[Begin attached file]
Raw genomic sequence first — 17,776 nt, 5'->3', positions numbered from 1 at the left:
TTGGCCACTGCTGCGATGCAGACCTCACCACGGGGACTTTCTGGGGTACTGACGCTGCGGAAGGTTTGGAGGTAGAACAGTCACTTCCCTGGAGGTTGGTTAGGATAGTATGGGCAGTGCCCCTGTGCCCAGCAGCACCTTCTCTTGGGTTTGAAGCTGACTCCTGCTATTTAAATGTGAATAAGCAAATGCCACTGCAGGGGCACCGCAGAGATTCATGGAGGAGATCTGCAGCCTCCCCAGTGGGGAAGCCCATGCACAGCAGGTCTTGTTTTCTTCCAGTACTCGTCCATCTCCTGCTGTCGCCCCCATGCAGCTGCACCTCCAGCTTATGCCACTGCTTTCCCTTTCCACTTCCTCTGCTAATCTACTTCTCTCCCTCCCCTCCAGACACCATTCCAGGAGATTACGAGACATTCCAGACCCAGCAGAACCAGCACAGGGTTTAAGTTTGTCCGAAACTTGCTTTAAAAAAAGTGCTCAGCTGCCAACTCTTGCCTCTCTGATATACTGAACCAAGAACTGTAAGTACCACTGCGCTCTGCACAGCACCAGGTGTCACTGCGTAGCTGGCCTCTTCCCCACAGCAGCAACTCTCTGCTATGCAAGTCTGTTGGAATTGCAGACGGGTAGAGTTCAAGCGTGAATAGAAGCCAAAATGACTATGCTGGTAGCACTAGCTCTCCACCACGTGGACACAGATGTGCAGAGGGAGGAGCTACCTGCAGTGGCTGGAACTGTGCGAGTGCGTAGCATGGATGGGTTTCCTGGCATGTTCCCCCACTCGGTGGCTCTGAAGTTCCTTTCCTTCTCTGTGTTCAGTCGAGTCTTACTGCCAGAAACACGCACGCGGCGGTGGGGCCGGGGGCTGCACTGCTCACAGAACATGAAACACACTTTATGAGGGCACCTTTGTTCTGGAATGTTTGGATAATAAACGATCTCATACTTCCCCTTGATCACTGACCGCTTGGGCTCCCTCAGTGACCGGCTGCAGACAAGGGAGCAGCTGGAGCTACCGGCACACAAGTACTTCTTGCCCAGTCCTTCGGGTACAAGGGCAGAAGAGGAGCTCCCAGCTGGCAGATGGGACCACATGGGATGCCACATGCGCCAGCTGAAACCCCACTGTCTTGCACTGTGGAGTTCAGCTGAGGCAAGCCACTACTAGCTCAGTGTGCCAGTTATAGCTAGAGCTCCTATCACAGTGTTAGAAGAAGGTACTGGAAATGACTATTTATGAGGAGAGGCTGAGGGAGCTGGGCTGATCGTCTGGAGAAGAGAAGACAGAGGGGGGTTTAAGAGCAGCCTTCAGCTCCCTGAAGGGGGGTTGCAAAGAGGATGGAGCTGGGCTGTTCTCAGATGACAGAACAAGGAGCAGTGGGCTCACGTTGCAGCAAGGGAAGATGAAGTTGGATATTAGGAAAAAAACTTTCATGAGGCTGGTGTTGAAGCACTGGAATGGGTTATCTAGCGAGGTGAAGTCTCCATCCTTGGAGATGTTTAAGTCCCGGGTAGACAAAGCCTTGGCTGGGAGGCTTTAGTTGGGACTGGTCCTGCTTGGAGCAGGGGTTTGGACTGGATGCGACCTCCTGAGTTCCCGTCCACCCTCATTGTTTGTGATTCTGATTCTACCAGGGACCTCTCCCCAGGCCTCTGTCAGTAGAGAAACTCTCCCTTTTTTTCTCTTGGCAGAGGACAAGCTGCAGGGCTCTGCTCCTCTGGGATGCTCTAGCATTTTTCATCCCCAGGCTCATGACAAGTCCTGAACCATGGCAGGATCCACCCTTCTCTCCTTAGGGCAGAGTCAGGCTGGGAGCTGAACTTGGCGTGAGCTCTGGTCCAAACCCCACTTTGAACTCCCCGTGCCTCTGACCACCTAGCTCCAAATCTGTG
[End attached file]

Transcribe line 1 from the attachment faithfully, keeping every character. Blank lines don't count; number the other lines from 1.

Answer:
Raw genomic sequence first — 17,776 nt, 5'->3', positions numbered from 1 at the left: